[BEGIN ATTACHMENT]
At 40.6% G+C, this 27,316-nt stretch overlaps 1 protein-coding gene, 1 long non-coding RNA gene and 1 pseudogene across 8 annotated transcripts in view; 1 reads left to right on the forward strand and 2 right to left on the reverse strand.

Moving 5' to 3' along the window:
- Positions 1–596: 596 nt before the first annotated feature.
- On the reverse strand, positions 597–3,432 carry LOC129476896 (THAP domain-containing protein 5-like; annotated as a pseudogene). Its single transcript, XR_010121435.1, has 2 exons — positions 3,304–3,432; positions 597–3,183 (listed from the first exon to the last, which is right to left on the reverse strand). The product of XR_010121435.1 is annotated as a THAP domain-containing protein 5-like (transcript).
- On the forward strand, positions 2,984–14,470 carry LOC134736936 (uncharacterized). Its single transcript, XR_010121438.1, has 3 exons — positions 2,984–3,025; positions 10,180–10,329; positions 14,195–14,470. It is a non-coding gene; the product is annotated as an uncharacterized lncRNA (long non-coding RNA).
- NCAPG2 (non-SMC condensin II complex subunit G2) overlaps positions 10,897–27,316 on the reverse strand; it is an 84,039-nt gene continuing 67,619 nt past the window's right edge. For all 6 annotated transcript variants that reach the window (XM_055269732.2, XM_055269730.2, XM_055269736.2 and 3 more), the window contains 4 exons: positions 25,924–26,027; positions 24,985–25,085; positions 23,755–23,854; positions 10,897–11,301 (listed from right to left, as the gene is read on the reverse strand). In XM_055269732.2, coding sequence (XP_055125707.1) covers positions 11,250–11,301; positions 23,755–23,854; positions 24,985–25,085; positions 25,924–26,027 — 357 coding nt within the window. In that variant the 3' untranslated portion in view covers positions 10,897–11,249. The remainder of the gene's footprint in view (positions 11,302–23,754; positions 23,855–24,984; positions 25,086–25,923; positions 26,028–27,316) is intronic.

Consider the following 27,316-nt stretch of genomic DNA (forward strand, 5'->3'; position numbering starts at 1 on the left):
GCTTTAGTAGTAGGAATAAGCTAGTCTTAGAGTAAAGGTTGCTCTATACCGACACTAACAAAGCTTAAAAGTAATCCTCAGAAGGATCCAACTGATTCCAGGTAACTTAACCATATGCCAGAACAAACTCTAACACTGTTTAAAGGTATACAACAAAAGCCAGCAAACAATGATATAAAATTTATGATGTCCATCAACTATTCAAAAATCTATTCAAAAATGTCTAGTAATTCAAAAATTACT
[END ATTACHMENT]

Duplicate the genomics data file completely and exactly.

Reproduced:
At 40.6% G+C, this 27,316-nt stretch overlaps 1 protein-coding gene, 1 long non-coding RNA gene and 1 pseudogene across 8 annotated transcripts in view; 1 reads left to right on the forward strand and 2 right to left on the reverse strand.

Moving 5' to 3' along the window:
- Positions 1–596: 596 nt before the first annotated feature.
- On the reverse strand, positions 597–3,432 carry LOC129476896 (THAP domain-containing protein 5-like; annotated as a pseudogene). Its single transcript, XR_010121435.1, has 2 exons — positions 3,304–3,432; positions 597–3,183 (listed from the first exon to the last, which is right to left on the reverse strand). The product of XR_010121435.1 is annotated as a THAP domain-containing protein 5-like (transcript).
- On the forward strand, positions 2,984–14,470 carry LOC134736936 (uncharacterized). Its single transcript, XR_010121438.1, has 3 exons — positions 2,984–3,025; positions 10,180–10,329; positions 14,195–14,470. It is a non-coding gene; the product is annotated as an uncharacterized lncRNA (long non-coding RNA).
- NCAPG2 (non-SMC condensin II complex subunit G2) overlaps positions 10,897–27,316 on the reverse strand; it is an 84,039-nt gene continuing 67,619 nt past the window's right edge. For all 6 annotated transcript variants that reach the window (XM_055269732.2, XM_055269730.2, XM_055269736.2 and 3 more), the window contains 4 exons: positions 25,924–26,027; positions 24,985–25,085; positions 23,755–23,854; positions 10,897–11,301 (listed from right to left, as the gene is read on the reverse strand). In XM_055269732.2, coding sequence (XP_055125707.1) covers positions 11,250–11,301; positions 23,755–23,854; positions 24,985–25,085; positions 25,924–26,027 — 357 coding nt within the window. In that variant the 3' untranslated portion in view covers positions 10,897–11,249. The remainder of the gene's footprint in view (positions 11,302–23,754; positions 23,855–24,984; positions 25,086–25,923; positions 26,028–27,316) is intronic.

Consider the following 27,316-nt stretch of genomic DNA (forward strand, 5'->3'; position numbering starts at 1 on the left):
GCTTTAGTAGTAGGAATAAGCTAGTCTTAGAGTAAAGGTTGCTCTATACCGACACTAACAAAGCTTAAAAGTAATCCTCAGAAGGATCCAACTGATTCCAGGTAACTTAACCATATGCCAGAACAAACTCTAACACTGTTTAAAGGTATACAACAAAAGCCAGCAAACAATGATATAAAATTTATGATGTCCATCAACTATTCAAAAATCTATTCAAAAATGTCTAGTAATTCAAAAATTACT